Expectations for the use of Artificial Intelligence are many. Prioritising the development of one or the other line of work will have to be aligned, in each organisation, with its particular risk management and treatment strategy.

  • Advanced threat detection: AI will enable more accurate and advanced threat detection by analysing anomalous behaviour patterns in real time. This will improve the ability to anticipate and mitigate attacks before the impact is significant, reducing exposure time and attack surface.
  • Automated reaction and response in real time: AI gathers knowledge continuously and applies reasoning to identify reactions between threats. This enables real-time analysis, which in turn allows for agile response, rapid assessment, and action in critical risk situations, minimising the impact and safeguarding the integrity of systems.
  • Reduction of decision-making time: Security analysts must make decisions that require the collection, synthesis, and analysis of relevant data. AI can take over the initial stages of such activities and present analysts with relevant contextualised information, resulting in their ability to make informed decisions quickly and accurately.
  • Proactive threat identification: Artificial intelligence systems will be able to constantly analyse infrastructure, information, and communication flows and, by correlating with external sources, identify previously unidentified emerging threats. This early identification will allow the implementation of risk mitigation measures to prevent them from materialising into incidents.
  • User behaviour models: Through continuous analysis, AI will be able to build normality models that allow the detection of anomalous or unusual activity that could be indicative of an intrusion. Therefore, the rate of false positives in security alerts will also be reduced, as machine learning algorithms will enable the detection between normal situations and truly suspicious activities.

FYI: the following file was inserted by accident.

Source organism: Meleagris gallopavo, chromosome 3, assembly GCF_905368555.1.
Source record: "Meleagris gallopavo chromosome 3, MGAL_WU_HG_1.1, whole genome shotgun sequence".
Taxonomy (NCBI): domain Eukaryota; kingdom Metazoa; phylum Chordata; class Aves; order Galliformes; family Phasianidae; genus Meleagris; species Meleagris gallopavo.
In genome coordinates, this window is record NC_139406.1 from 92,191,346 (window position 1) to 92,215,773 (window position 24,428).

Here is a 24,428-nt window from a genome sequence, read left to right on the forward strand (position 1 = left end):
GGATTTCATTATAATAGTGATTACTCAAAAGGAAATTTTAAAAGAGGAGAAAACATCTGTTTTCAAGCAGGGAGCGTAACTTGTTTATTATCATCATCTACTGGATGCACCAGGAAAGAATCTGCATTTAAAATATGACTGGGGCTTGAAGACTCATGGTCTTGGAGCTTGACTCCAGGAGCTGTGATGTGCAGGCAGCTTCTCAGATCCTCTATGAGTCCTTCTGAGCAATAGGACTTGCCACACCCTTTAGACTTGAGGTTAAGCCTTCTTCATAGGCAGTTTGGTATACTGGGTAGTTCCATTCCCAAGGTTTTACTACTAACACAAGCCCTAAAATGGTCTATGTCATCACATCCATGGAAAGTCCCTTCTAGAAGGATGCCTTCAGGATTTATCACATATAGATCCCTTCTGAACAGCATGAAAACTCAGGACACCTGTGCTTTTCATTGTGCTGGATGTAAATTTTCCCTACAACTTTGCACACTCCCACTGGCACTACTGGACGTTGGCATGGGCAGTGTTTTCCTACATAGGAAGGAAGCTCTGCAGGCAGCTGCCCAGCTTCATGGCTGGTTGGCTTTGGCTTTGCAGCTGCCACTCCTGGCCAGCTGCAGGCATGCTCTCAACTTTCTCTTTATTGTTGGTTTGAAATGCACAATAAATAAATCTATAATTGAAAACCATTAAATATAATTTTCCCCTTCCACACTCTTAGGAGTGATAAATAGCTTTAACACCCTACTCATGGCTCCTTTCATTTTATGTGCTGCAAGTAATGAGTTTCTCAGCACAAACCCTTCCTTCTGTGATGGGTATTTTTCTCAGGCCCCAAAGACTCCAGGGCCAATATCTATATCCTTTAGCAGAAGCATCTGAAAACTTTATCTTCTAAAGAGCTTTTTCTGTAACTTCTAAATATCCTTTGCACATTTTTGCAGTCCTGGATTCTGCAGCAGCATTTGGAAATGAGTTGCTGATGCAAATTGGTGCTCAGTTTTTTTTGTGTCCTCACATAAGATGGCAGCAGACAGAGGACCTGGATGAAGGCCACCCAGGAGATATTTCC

• Strengthening authentication: Increasingly a key element in risk management, strong authentication and authorisation mechanisms supported by behavioural patterns can be implemented with the help of AI to ensure more accurate authentication that is difficult to forge, reducing the risks associated with credential leakage and unauthorised use of fraudulently obtained legitimate credentials.
  • Improved threat attribution: AI can improve threat attribution methods by analysing the distinctive behaviour of malicious groups and similarities in the code patterns used in their attacks. This analysis helps to identify more precisely the perpetrators of an attack and contributes to a more targeted and effective response against known cybercrime actors.

Taken together, these expectations underline the transformative role of Artificial Intelligence in information security management, offering more dynamic and proactive solutions in an increasingly challenging digital landscape.

In today's complex scenario, dealing with security challenges may seem daunting, but ignoring them does not make the elephant in the room goes away. In this context, the responsibility of the companies that provide information security management services and the professionals that form them is clear: to collaborate with our clients to forge solid defensive strategies.

It is essential to understand that a secure architecture is not built through the simple accumulation of isolated components but is gestated through holistic vision and expert design. Each element must be considered in its relationship to the whole, so that they form a coherent and resilient structure, a true Information Security Management System (ISMS).

A secure architecture is built through holistic vision and expert design

At Izertis we approach the security of our clients' systems and services from this perspective: embracing complexity and designing strategies that protect their assets and safeguard the trust of their clients and partners, that evolve in a constantly changing security environment, and that guarantee a more secure and resilient environment in which the client can develop their business.